conditions here he has also engaged successfully in dairying and stock raising. He
has erected all the farm buildings upon his place and everything about his farm is in-
dicative of his progressive spirit and undaunted enterprise. As the years have passed
he has prospered and in addition to carrying on his agricultural interests he has
entered the field of banking and for three years has been the president of the First
National Bank of Lafayette.

On the 21st of February, 1892, Mr. Schofield was married to Miss Mary M. Prince,
a native of Denver and a daughter of Hiram and Mary Prince, who are mentioned on
other pages of this work. Mr. and Mrs. Schofield have become parents of four children:
Mary E., now the wife of Theodore W. Bishop, who resides near Goodview, Boulder
county; Archibald J., who is with the United States army in France, a corporal in the
Second Veterinary Hospital Division, Third Army; George F., who is married and
follows farming on the home place; and Walter H., who is at North Island, San Diego,
California, in the naval air station, and 'is second quartermaster.


Mr. Schofield and his family attend the Congregational church, and he is also
affiliated with the Modern Woodmen of America and with the Woodmen of the World.
His political endorsement is given to the republican party. While he has never
sought political office, he has served for five years on the scliool board and is a stanch
advocate of any plan or measure for the improvement of the schools, in fact he gives
hearty aid and cooperation to all measures for the general good and may well be classed
among the public-spirited citizens of Boulder county. Mr. Schofield is a self-made man.
as he had no money when he began his career in Colorado, and his commendable suc-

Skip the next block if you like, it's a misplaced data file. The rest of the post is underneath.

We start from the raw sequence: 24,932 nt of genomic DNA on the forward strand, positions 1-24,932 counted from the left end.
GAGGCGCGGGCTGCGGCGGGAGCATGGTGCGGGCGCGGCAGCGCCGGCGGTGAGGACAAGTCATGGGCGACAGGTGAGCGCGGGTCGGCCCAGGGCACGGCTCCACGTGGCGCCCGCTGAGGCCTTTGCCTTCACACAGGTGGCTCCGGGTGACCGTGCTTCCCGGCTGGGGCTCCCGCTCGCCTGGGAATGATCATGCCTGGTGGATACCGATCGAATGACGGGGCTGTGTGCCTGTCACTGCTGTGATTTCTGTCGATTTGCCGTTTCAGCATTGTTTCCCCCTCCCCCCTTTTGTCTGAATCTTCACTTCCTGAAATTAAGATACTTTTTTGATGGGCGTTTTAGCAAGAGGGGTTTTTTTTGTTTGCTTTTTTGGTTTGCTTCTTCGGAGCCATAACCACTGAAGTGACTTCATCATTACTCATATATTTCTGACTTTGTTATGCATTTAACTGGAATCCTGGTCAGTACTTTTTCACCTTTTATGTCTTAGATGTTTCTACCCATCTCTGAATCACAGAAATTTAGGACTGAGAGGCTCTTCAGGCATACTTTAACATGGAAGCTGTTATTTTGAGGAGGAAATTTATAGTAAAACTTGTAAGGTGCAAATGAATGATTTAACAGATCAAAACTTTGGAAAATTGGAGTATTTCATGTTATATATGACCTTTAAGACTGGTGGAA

cess is therefore a great credit to him. entirely attributable to his energy, industry,
foresight and fairness in all of his dealings. His life has been at all times open and
above board and his record is that of successful achievement as a result of earnest


Peter N. Smith is concentrating his efforts and attention upon the development and
cultivation of one hundred and seventy acres of land near Globeville. He was born
in Denmark on the 24th of May, 1864, and is a son of Nels and Mary Smith, the former
a mechanic. Peter N. Smith was educated in his native country, where he spent the
first twenty-four years of his life and then bade adieu to friends and native land and
sailed for the new world. Reaching American shores, he made his way to Iowa and
for three or four years was there engaged in farming in Audubon county. He after-
ward removed to Illinois, where he remained for two years, and then again went to
Iowa, where he continued for two or three years. In 1896 he arrived in Colorado, set-
tling at Cripple Creek, where he resided for six or seven months. Later he worked
in a smelter at Denver for eight years, and on the expiration of that period purchased
ten acres of land in Adams county, which he still farms. In addition he cultivates a
tract of one hundred and sixty acres of leased land, devoted to the raising of wheat and
hay, and his close application and unwearied industry are strong elements in his grow-
ing success.

On the 8th of May, 1886, Mr. Smith was married to Miss Mary S. Jensen and their
children are: Nels, who is upon the ranch: Lawrence, who is a member of the United
States army: Michael, who is connected with the navy; John: Anna, who is the wife of
Ralph Westerkamp; Inga, now Mrs. Frank Peterson; and Emma.

The religious faith of the parents is that of the Lutheran church and fraternally
Mr. Smith is identified with the Woodmen of the World, having been a member of the
order for twenty years. Coming to America when a young man of twenty-four years,
he here found his opportunities and in their utilization has steadily advanced along the
road to success. His enterprise and energy have been pronounced and whatever he has
attempted he has accomplished.


Forty-four years ago Edward L. Gormley took up a homestead claim of one hun-